to as many as 12,000 excited visitors each December. With more than 50,000 Christmas
lights, and hundreds of breathtaking decorations and collectible Christmas items, their
house has become a well-loved stop for families throughout Cherokee County.
Santa and Mrs. Claus are on hand at the Page’s house more than 20 days each December to meet and talk with children before Christmas, but Page said the tradition of opening their home each December started as an accident.
“It was an accident. I’ve worked at Morgan’s Ace Hardware in Woodstock for years, and we started bringing in Christmas decorations,” he said. “I brought some home, and Betty started buying a few Santas. ... We’d invite a few people in to see it, and they started telling people about it. And we’d have some call and want to come see it, so the first year we had 50-something people come see what we had.”
Over the years, the couple has collected a large amount of Christmas décor. Inside the house, there are about 50 to 60 animated pieces, a tree with 2,000 lights, a large Coca-Cola collection, a room filled with about 110 village houses and a Polar Express train, a Christmas tree with more than 100 Beanie Babies decorating it, a large doll collection and a room filled with angels and nativity sets.
Soon, the number of visitors increased to thousands, and the Pages made it an annual event.
“Our children told us we seemed to enjoy it so much. … It just grew and grew,” he said.
Gary Hardie, a Woodstock resident, said his family has been coming to the Page’s house for the past 15 years.
“This is just phenomenal. My wife Barbara and I have been bringing our girls, starting with Morgan, now 19, Meredith, 16, and Madelyn, 6, to this event for the past 15 years,” Hardie said. “It is so real and has the true meaning of the Christmas season in the air. There is no Black Friday atmosphere here, just a relaxed stroll through all these lights.”
Page said his children and grandchildren help to bring out the decorations each year.
“This year we got a little bit of a late start setting up,” he said. “This year we started in the last week of September.”
Page said he and his wife also decorate their yard each year to prepare for when Santa visits, setting up more than 50,000 Christmas lights, around 30 inflatable decorations, more than 40 lit deer, a garden full of decorations, an outdoor Nativity scene and a giant candy cane with the story of the popular Christmas candy.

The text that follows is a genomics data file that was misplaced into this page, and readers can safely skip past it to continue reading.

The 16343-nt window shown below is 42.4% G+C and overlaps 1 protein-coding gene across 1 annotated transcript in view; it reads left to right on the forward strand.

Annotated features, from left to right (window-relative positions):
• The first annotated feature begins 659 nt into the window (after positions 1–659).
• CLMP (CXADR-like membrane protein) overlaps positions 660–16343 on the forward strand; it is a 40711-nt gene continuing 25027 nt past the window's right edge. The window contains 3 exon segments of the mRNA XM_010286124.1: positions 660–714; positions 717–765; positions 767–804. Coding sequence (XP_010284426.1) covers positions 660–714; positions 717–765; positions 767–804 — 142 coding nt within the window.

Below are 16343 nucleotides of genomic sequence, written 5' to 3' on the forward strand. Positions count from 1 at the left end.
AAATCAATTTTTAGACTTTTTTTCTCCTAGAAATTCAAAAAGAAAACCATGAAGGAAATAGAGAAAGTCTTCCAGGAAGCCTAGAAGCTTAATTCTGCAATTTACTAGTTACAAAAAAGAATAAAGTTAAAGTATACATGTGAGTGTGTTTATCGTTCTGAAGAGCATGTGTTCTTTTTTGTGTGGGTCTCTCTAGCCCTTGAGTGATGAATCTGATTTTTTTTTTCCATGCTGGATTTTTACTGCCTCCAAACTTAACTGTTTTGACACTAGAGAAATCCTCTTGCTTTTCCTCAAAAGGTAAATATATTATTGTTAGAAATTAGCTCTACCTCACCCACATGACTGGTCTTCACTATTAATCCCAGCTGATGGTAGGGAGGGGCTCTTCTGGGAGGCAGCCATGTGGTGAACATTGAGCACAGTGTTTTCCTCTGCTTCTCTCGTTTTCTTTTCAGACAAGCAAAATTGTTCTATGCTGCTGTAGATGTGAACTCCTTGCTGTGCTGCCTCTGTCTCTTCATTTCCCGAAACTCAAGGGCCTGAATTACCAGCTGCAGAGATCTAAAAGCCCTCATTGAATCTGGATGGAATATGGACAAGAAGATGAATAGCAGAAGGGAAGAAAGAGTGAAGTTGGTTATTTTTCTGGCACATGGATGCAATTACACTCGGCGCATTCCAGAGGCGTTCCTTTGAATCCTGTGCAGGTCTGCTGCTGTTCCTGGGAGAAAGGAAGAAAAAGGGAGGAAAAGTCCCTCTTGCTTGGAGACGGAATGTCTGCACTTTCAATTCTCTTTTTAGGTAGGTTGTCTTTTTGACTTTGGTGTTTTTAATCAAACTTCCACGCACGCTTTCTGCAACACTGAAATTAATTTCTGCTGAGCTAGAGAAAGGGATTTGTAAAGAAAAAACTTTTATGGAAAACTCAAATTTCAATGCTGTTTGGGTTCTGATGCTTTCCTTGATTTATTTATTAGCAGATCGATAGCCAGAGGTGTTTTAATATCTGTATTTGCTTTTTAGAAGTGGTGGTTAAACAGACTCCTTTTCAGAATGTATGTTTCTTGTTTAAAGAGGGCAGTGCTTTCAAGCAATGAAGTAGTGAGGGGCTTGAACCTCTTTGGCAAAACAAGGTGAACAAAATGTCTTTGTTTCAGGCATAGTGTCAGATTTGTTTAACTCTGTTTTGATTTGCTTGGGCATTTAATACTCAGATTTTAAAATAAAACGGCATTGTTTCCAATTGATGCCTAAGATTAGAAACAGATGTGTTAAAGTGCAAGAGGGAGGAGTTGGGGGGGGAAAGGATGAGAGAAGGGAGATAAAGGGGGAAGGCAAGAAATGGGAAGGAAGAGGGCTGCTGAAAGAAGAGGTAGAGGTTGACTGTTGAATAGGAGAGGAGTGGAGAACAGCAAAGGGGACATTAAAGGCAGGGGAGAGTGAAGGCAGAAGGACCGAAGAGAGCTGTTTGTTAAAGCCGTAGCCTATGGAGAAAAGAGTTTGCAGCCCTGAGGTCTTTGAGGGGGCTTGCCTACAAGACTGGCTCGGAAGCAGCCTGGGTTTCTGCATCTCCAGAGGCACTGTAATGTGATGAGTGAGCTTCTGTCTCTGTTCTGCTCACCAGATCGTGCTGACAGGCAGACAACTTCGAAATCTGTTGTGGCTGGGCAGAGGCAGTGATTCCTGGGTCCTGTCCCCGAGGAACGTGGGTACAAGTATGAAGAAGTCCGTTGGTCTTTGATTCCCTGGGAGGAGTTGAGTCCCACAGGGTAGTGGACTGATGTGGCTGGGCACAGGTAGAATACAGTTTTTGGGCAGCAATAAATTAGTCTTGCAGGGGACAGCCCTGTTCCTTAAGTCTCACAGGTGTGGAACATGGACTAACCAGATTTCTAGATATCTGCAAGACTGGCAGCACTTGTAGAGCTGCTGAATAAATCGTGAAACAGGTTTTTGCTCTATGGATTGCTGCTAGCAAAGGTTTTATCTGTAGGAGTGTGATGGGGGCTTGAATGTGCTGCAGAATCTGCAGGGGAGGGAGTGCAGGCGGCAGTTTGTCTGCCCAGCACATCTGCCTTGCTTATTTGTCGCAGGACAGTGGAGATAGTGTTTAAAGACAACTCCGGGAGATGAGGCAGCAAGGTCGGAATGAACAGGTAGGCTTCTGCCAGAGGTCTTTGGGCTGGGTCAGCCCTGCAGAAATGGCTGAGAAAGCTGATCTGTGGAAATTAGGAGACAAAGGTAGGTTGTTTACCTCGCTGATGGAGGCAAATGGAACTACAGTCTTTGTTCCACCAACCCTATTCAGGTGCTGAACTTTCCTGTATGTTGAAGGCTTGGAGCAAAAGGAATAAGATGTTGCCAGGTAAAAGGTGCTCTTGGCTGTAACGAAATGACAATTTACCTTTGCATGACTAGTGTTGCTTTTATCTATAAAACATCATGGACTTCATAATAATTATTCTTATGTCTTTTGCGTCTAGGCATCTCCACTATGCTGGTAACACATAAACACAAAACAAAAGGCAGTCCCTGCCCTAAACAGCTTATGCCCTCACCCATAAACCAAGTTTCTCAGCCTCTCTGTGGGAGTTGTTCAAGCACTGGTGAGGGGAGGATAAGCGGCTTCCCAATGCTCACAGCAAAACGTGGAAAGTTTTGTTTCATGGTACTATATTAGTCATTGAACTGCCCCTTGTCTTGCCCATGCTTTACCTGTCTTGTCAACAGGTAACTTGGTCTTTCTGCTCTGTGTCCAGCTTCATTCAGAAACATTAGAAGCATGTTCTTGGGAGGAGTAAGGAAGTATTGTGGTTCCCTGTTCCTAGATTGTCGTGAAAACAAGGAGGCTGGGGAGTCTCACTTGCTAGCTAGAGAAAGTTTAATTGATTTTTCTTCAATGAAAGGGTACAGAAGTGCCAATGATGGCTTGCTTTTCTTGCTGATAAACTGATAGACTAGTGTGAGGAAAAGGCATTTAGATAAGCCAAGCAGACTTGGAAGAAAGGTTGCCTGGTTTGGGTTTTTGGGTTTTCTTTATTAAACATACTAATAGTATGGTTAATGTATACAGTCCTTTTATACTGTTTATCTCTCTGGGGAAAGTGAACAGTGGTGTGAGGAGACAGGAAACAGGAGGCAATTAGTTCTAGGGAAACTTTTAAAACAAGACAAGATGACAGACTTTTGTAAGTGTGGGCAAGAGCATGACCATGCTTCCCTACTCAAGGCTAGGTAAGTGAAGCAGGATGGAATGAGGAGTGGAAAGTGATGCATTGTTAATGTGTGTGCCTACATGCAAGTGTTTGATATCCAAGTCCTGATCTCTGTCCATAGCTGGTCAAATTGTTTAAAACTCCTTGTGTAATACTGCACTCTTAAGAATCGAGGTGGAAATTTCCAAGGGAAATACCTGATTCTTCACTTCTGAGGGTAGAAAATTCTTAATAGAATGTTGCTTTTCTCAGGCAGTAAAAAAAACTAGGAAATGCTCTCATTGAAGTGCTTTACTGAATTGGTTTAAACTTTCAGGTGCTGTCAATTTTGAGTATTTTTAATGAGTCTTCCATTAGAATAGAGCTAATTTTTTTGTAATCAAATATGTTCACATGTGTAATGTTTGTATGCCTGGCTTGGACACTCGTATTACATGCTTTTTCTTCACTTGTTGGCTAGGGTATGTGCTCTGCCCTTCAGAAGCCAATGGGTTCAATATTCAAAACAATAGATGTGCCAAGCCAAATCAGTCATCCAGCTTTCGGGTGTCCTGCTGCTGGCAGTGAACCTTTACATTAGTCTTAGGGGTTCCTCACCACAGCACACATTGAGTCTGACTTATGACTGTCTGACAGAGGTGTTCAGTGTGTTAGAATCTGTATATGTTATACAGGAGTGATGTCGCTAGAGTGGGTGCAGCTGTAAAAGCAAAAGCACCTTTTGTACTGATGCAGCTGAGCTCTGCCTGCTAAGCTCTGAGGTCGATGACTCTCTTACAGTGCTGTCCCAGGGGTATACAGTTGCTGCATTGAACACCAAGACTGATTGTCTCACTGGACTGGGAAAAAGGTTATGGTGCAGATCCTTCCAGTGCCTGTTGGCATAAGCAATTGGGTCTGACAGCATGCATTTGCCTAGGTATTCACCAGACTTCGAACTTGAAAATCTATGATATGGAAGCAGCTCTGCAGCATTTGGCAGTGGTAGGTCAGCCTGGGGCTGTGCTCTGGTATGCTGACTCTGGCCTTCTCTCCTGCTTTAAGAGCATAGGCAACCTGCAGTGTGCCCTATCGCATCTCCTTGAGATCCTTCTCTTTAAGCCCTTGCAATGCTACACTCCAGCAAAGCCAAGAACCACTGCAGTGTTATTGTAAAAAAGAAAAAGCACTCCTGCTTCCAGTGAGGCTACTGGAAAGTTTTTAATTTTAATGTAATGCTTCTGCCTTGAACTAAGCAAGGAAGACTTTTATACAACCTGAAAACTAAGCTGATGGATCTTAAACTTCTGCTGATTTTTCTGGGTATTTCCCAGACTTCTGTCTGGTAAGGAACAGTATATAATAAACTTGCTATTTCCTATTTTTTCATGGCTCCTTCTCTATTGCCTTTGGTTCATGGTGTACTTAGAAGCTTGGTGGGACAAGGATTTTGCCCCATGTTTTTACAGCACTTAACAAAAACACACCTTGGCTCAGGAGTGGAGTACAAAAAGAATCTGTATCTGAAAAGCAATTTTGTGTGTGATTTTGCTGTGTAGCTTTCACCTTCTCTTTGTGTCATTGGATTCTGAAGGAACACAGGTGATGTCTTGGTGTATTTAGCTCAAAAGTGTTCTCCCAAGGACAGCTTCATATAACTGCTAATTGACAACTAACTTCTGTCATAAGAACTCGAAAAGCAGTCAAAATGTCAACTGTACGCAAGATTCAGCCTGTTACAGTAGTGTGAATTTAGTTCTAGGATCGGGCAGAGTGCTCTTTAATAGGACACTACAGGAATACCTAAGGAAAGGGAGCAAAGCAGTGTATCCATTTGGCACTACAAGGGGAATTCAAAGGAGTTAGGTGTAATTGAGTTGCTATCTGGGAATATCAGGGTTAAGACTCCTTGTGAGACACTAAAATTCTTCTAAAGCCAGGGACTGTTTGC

Page said he and his wife have been recognized in the community for their work, receiving the Carter and Elizabeth Browning Award, and said they were “really honored to get it.”
“Betty and I received the Carter Browning Award this past year,” he said. “It’s an award for people in the Hickory Flat area who have contributed to the community and done different things that help the community and people enjoy.”
Page was humble and said the two didn’t think they deserved the award, but many community members may disagree.
Free Home resident Candice Herrin and her husband Chris brought their children to the house on Vaughn Road for the fifth year in a row.
Their son, Spencer, is 10 and loves trains, and their 8-year-old daughter, Ryley, likes to visit with Santa.
“This is our fifth-annual trip to the display, it is so relaxing and not commercialized like other places people go to tell Santa what you want for Christmas,” she said. “It truly feels like family here, one big happy family getting to enjoy the holiday like it should be.”
Page said they might have to tone down or stop their Christmas event next year, depending on his wife’s health. She has dementia, Page said, but is “fine and doing good.”
“She’s been diagnosed with it for about two years. Right now she’s doing great and her neurologist and regular doctor both told her to keep doing it as long as she could, they said it’d be good for her and keeps her mind busy,” he said. “She says she’ll do it without me next year if I don’t do it.”
His wife said she enjoys opening their house to families and doesn’t want to stop.
“The doctor told me to keep doing familiar things that I enjoy and this is it,” she said.
Page joked, with a smile and a wink, that Santa would be replaced if he stopped the annual Christmas event.
“I told Santa there would be another man with a white beard in a red suit sitting next to me on this bench next year,” she said patting the seat of her reclaimed yard swing, painted in Christmas white and red paint, “if he decided to make this our final year.”
Page recalled the story of a boy last year, whose question stuck with him.
“Last year, my wife had a little boy tell her, when he found out she was sick, he looked at her and said, ‘Mrs. Claus, you’re not going to quit doing this are you?’ And she said, ‘No, honey, why?’ And he said, ‘I just wouldn’t know a whole lot about Christmas if you didn’t do this,’” he said.
Page said every child who visits Santa and Mrs. Claus in December doesn’t go home empty-handed.
“We give all the kids a big candy cane whenever they come see Santa,” he said.
Page said the best way for the community to keep up with his wife’s health and the future of the winter wonderland at their house, is by checking his Facebook page year-round.
To find him on Facebook, search for “Ronnie Page” in the search bar at the top of the page.